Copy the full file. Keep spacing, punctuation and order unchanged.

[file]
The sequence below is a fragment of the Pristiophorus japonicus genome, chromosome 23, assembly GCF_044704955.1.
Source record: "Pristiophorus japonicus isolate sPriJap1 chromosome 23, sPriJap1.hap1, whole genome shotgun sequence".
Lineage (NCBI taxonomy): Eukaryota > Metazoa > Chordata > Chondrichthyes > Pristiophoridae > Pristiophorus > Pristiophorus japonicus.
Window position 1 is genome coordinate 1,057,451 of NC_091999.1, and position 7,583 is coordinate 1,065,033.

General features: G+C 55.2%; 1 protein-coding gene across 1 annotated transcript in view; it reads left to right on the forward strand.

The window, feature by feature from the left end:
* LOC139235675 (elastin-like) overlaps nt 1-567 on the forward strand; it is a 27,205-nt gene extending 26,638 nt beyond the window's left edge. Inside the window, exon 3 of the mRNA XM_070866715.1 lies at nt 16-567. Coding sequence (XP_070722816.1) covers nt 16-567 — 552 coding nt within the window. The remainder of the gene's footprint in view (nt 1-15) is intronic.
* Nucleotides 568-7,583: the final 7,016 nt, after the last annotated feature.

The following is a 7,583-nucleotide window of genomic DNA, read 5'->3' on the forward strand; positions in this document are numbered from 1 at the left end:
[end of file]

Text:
The sequence below is a fragment of the Pristiophorus japonicus genome, chromosome 23, assembly GCF_044704955.1.
Source record: "Pristiophorus japonicus isolate sPriJap1 chromosome 23, sPriJap1.hap1, whole genome shotgun sequence".
Lineage (NCBI taxonomy): Eukaryota > Metazoa > Chordata > Chondrichthyes > Pristiophoridae > Pristiophorus > Pristiophorus japonicus.
Window position 1 is genome coordinate 1,057,451 of NC_091999.1, and position 7,583 is coordinate 1,065,033.

General features: G+C 55.2%; 1 protein-coding gene across 1 annotated transcript in view; it reads left to right on the forward strand.

The window, feature by feature from the left end:
* LOC139235675 (elastin-like) overlaps nt 1-567 on the forward strand; it is a 27,205-nt gene extending 26,638 nt beyond the window's left edge. Inside the window, exon 3 of the mRNA XM_070866715.1 lies at nt 16-567. Coding sequence (XP_070722816.1) covers nt 16-567 — 552 coding nt within the window. The remainder of the gene's footprint in view (nt 1-15) is intronic.
* Nucleotides 568-7,583: the final 7,016 nt, after the last annotated feature.

The following is a 7,583-nucleotide window of genomic DNA, read 5'->3' on the forward strand; positions in this document are numbered from 1 at the left end: